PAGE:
"Red Balloon", 1922, by Paul Klee (Guggenheim)
NOTE: As of early July 2018, the date of this program has changed (originally publicized as Sept. 22).
“Let us together create the new building of the future which will be all in one: architecture and sculpture and painting." –Walter Gropius
The Bauhaus, founded in 1919 in Weimar, Germany, by the young architect Walter Gropius, was part modernist school of art and design and part dream factory. Its approach was a blend of practical work and theoretical teaching. Students were taught in workshops led by both craftsmen and artists and the curriculum included everything from fine art, typography, and graphic design to interior design and architecture.
Artist and art historian Joseph Paul Cassar explores the importance and enduring influence of the Bauhaus.
9:30–10:45 a.m. Art and Technology: A New Unity
The Bauhaus emerged during a time when the Industrial Revolution’s machines were overtaking the traditional functions of the artist and the craftsman. Although its early model was the medieval crafts guild, the school came to embrace the arts and crafts movement, the work of William Morris and John Ruskin, and the idea of reuniting the arts and industry through design.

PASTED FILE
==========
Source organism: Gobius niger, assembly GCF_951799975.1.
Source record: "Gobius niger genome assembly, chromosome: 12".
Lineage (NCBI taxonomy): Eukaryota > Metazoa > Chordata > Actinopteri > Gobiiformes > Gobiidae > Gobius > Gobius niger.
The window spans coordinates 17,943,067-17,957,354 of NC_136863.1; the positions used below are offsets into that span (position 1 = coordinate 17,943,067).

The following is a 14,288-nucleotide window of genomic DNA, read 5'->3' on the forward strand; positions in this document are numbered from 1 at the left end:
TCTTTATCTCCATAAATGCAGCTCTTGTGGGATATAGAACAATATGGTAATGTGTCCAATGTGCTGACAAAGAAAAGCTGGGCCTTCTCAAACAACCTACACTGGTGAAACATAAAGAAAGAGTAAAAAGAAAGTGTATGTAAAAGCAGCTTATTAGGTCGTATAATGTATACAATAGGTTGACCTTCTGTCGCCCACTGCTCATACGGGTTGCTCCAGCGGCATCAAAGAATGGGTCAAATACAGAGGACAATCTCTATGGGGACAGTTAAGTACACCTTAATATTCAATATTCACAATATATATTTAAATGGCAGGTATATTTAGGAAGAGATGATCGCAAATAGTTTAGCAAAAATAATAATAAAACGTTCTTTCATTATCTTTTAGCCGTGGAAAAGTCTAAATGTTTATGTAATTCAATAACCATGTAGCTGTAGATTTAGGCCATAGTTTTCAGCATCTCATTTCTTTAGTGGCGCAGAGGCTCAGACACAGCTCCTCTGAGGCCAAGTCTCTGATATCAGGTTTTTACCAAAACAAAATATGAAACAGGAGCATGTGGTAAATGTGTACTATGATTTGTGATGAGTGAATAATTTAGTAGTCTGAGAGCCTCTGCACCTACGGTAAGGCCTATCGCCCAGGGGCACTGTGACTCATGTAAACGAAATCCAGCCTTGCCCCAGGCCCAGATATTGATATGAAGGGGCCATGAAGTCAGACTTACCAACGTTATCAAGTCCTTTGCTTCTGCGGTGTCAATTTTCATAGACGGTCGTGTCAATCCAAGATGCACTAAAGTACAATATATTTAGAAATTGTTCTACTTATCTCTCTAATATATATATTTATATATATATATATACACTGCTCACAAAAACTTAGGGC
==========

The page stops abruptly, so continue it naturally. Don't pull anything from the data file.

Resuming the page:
11 a.m.–12:30 p.m. Origins and Aims
The aim of Bauhaus (German for “building house”) was to train craftsmen and fine artists on cooperative projects that combined many skills and disciplines in new ways. It was believed that bringing the fine and applied arts together would produce beautiful and beneficial designs for industrialized society.
12:30–1:30 p.m. Lunch (participants provide their own)
1:30–2:30 p.m. The Teachers
Gropius recruited world-class talent to instruct in the Bauhaus workshops, including the painters Johannes Itten and Lyonel Feininger, and sculptor Gerhard Marcks. Josef Albers, Wassily Kandinsky, Paul Klee, Oskar Schlemmer, and Marcel Breuer also became part of the Bauhaus faculty, among others.
2:45–4 p.m. The Bauhaus Legacy
Nazism put an end to Bauhaus in Germany. Key Bauhaus figures, including Gropius and the last director, Mies van der Rohe, emigrated to America to work and teach. The Bauhaus philosophy spread around the globe, manifested in the Independent Bauhaus Movement in Israel, and the New Bauhaus in Chicago and New York. An analysis of its new way of thinking, a century later, and how its ideas still resonate today.
World Art History Certificate elective: Earn 1 credit
S. Dillon Ripley Center
1100 Jefferson Dr SW
Metro: Smithsonian (Mall exit)